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Remarks of Dr. Kenneth M. Mash
Before the Board of Governors
July 9, 2015
Where Does the Money Go?

Chairman Pichini, Governors, Chancellor Brogan, University Presidents, and guests. I am Kenneth Mash, and I am the President of the Association of Pennsylvania State College and University Faculties.

We, APSCUF, have dedicated a lot of time and energy into trying to get a full picture of the finances of the State System and its fourteen great universities. Every time we think we have a handle on those resources, we are surprised to learn something new. Although we agree that the new dashboards are helpful tools, they do not begin to afford someone the full picture of what transpires.
I am certain that if I were to poll the members of the General Assembly, the students and their families who pay the tuition bills, and even members of the general public, they would think that there is an ever increasing amount of money that can be attributed to the costs of instruction, including the costs of salaries and benefits spent on faculty. They would certainly think that if they listened to the presentations given by a couple of the university presidents over the last week.

But if you manage to piece together bits and pieces of information, there is a very different story to tell. I will leave charts with the chair which demonstrate that compared to other 4-year public institutions, the state systems schools spend less, and in most cases far less of a percentage of their overall operating budgets on instruction, than the national average per full-time enrolled students. Furthermore, the majority of our institutions, with some notable exceptions, are spending even less of a percentage of their operating budgets on instruction than they did a few years back.

If that money is not going to instruction, where does the money go? Recent events have given us some clues to start to ferret out the answer. We have not yet gotten our secret decoder rings to figure it all out. But, for one thing, it is clear that money moves pretty freely out of the Education and General Funds at the universities into unrestricted plant funds and to affiliated organizations. We could add to those numbers growth in administration at most of our universities, including some that were simultaneously eliminating programs and laying off faculty.

Clearly the policies of previous governors have hurt our universities. The drastic cuts of the previous administration only tell a part of the story. A richer and more accurate story goes back to how money for capital projects was cut. It is important to understand how our universities were forced to increase matching funds for building projects while being generally ill equipped to raise those funds, how the debt for those projects taps into educational and general funds, and how Key 93 money was eliminated.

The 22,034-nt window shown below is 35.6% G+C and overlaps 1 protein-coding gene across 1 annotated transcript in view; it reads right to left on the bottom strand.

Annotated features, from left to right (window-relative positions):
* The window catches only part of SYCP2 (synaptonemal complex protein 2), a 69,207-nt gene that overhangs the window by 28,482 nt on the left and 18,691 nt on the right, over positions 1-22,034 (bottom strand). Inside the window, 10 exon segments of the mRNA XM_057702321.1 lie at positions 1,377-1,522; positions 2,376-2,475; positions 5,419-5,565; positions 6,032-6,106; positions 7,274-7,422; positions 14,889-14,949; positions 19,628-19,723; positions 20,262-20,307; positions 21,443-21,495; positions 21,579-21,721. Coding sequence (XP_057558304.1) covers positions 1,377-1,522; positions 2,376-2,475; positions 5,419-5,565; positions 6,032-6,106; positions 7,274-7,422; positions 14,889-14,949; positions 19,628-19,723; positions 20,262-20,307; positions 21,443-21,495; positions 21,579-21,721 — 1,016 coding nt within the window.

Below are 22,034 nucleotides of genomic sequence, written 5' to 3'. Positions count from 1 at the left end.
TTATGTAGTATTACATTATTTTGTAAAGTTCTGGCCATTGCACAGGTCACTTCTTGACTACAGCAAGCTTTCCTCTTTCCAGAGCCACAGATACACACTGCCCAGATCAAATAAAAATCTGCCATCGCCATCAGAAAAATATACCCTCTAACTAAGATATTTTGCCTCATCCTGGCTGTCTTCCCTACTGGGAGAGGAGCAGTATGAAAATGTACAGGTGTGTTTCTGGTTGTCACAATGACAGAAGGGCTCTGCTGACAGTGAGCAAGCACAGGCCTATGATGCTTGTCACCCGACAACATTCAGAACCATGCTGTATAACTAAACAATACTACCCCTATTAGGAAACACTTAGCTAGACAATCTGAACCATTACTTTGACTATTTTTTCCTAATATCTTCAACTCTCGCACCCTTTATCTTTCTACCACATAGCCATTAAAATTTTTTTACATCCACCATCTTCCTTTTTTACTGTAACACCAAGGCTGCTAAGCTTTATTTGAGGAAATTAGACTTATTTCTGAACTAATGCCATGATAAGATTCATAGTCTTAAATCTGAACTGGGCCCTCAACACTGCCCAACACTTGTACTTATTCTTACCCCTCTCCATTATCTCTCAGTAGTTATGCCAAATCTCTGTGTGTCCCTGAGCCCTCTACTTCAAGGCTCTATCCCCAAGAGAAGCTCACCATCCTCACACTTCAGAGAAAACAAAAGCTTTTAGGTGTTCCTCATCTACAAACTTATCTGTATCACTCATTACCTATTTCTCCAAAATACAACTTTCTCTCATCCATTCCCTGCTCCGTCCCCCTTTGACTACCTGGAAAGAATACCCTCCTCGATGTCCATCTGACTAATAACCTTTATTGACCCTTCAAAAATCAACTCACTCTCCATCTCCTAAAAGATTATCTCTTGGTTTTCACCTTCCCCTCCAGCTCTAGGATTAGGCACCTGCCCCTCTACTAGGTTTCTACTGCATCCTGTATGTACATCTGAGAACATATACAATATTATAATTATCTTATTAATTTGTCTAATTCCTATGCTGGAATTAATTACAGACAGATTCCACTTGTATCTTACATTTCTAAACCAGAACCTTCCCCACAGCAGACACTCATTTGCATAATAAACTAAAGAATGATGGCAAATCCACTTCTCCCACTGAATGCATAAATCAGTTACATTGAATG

With one glaring exception, our universities have not shown themselves to be deft at raising money for building projects. But, why should they be? We are state-owned universities. When our universities “own” buildings, they do not truly own them. The Commonwealth does. Ultimately those buildings are assets of the Commonwealth. I dare say that the members of the General Assembly and perhaps the Governor, do not adequately understand the task that is laid at the feet of our university administrations. To be honest, I have my doubts about whether all members of the Board fully understand.

Regardless, it is clear that money that most would think is dedicated to things like instruction, intercollegiate athletics, academic support, security, residence life, etc. is going to construction. In fact, the matching policies of this Board, the Board’s allowance for the use of the affiliated organizations encourages this. Again and again plans are approved to make purchases without an adequate accounting to what will ultimately happen to those precious E&G funds.

This system’s mission continues to be to provide a high quality education at an affordable cost. Instruction lies at the core of a high quality education, and the university budgets need to reflect that. Ambiance is a key part of running a successful restaurant, but if you skimp on the food, the customers stop coming.

I sincerely hope that when the System puts in its next budget request that it asks for money for the area that seems to be draining its budget, that is, that there is a request for additional capital funds and debt relief for our universities. Until then, I would hope that this Board would ask more public questions about “where does the money go?”